Critically acclaimed actor, director and humanitarian Forest Whitaker spoke about the importance of living in the moment and changing one’s realities at the inaugural Delivering Democracy Lecture on Tuesday night.
The Center for the Study of Race and Democracy hosted the lecture, which took place at Pilgrim Rest Baptist Church, and had an audience of about 2,200 people who came to listen to Whitaker’s speech.
Dr. Matthew Whitaker, founding director for the Center for the Study of Race and Democracy, invited Forest Whitaker to speak at the event. Aside from his career in the film industry, Whitaker is also known for being a Goodwill Ambassador to the United Nations Educational, Scientific and Cultural Organization and an advocate for those affected by the civil war in Uganda.
During the lecture, Whitaker talked about President Barack Obama’s campaigns and his election as the first black president. Whitaker emphasized Obama’s grassroots efforts during his campaigns, and particularly how he reached out for support from regular citizens.
“The engine of the campaign wasn’t a handful of billionaires… It was ordinary people giving what they could, a few dollars at a time,” Whitaker said. “It got us to realize that we have the potential; we have the ability to change our realities. In many ways, this is one of the most important things that came out of an election.”
Whitaker also talked about the importance of today’s youth and the future leaders of the world, encouraging them to make not only their communities a better place, but also the world.
In terms of people’s careers, Whitaker raised the issue of job descriptions and how they don’t include basic qualities desired in a good human being. He gave an example of an accountant who might be foreclosing on someone’s house and mentioned that there should be an element of empathy in people’s jobs.
“Nowhere does it say that the accountant will show compassion for the person whose house she’s foreclosing on,” Whitaker said. “There’s nothing wrong with letting your work play such a part in our lives, but we have to never allow our job descriptions to define the manner in which we do our jobs,” he said.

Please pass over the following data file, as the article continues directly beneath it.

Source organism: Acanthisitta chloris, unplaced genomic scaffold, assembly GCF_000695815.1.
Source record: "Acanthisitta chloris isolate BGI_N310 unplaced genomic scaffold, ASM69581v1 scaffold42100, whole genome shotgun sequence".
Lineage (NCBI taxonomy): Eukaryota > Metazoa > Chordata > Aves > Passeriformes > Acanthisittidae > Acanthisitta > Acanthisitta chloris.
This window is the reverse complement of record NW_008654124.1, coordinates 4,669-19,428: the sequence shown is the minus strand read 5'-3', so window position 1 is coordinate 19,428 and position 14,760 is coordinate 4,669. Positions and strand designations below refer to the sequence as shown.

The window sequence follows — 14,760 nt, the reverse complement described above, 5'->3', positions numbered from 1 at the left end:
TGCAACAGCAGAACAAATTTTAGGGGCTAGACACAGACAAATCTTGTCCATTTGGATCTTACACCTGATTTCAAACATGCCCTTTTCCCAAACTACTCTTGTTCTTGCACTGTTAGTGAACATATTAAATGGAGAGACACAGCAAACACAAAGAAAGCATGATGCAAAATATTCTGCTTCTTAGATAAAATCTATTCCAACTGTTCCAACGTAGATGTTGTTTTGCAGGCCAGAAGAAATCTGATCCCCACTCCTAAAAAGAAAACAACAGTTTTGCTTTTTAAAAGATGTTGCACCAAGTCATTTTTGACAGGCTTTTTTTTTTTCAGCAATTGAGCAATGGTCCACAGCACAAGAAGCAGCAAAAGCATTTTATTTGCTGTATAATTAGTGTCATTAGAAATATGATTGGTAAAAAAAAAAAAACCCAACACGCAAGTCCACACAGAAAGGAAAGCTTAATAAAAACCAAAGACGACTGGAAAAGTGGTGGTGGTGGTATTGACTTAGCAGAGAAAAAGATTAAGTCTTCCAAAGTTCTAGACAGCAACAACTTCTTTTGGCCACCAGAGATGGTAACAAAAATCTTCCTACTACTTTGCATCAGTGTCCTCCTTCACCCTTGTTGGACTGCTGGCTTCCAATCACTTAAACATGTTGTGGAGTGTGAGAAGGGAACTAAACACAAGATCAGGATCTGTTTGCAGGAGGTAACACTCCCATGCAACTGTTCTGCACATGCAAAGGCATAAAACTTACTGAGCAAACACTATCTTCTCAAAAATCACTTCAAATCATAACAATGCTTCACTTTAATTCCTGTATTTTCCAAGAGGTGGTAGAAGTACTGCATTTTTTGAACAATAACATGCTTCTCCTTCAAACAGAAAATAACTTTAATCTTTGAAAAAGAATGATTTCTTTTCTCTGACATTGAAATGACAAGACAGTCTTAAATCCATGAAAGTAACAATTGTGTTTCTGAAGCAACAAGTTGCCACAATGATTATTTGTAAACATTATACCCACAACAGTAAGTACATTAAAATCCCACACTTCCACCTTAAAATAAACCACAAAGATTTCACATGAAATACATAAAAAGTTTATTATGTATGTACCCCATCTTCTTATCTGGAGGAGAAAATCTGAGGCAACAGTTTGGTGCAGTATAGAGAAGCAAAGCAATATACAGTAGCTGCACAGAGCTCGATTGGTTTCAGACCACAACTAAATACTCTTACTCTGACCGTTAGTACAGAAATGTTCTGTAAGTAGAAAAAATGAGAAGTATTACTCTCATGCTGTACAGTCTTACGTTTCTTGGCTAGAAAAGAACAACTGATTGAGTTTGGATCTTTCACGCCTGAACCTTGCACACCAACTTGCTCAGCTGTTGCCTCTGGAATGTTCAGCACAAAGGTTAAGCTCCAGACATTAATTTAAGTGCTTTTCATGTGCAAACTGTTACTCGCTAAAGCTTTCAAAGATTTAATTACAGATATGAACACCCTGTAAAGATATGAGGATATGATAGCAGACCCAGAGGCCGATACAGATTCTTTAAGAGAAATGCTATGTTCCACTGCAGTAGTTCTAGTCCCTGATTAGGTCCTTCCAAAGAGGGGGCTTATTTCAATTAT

Phoenix Mayor Greg Stanton, who attended the event, said while he was initially skeptical about actually bringing Whitaker to Phoenix, he took the event seriously and was impressed by its turnout.
“He was very inspirational with his message of ‘Each of us can be the light…’ He’s got a future in the preacher business if he ever gives up acting,” Stanton said. “It’s a fun event, it’s a learning event, and it’s an inspirational event, and so I’m confident that Dr. Matthew Whitaker will be able to turn a lot of the energy we saw tonight into action, and that’s exactly what the center is all about.”
Audrey Davenport, volunteer coordinator for the Center for the Study of Race and Democracy, said the center plays a role in taking a handle on the education system and bringing in the public. Davenport mentioned the relevance of living in Arizona and its own shortcomings in terms of racism and inequality.
“By being in Arizona and being a state university, I think that they are probably in a key position to do the most for this state in terms of its racism,” Davenport said. “Because you have some young minds and some brilliant minds. … I think that gives the students a real chance to do some real work on some real issues that are plaguing this country.”
Reach the reporter at firstname.lastname@example.org or follow him on Twitter @seanlogan